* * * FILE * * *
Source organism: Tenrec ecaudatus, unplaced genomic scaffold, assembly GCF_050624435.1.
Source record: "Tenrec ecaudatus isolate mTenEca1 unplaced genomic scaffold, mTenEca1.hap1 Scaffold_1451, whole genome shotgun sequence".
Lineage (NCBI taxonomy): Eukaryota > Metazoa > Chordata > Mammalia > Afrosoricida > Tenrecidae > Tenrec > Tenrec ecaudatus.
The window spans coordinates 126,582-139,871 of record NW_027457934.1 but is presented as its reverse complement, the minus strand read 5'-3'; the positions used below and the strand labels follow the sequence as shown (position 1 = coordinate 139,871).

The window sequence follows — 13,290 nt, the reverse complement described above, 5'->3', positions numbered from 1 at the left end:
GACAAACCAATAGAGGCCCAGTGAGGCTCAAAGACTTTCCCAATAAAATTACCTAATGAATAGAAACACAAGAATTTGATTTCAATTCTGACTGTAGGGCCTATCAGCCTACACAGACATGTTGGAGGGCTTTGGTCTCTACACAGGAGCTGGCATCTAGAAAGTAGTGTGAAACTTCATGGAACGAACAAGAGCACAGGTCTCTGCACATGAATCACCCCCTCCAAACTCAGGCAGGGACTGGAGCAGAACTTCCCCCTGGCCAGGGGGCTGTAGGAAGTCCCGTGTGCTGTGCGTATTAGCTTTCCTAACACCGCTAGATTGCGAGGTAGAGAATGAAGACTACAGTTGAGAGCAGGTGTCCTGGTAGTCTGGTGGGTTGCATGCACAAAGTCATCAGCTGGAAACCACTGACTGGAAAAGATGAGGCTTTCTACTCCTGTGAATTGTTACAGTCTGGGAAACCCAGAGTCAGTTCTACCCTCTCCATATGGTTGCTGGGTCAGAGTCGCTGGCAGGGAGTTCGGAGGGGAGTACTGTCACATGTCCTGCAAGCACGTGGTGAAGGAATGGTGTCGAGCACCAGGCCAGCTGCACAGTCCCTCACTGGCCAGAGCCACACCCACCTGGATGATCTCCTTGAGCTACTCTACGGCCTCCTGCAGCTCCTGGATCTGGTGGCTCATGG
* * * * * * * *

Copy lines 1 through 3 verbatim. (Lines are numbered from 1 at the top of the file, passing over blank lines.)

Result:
Source organism: Tenrec ecaudatus, unplaced genomic scaffold, assembly GCF_050624435.1.
Source record: "Tenrec ecaudatus isolate mTenEca1 unplaced genomic scaffold, mTenEca1.hap1 Scaffold_1451, whole genome shotgun sequence".
Lineage (NCBI taxonomy): Eukaryota > Metazoa > Chordata > Mammalia > Afrosoricida > Tenrecidae > Tenrec > Tenrec ecaudatus.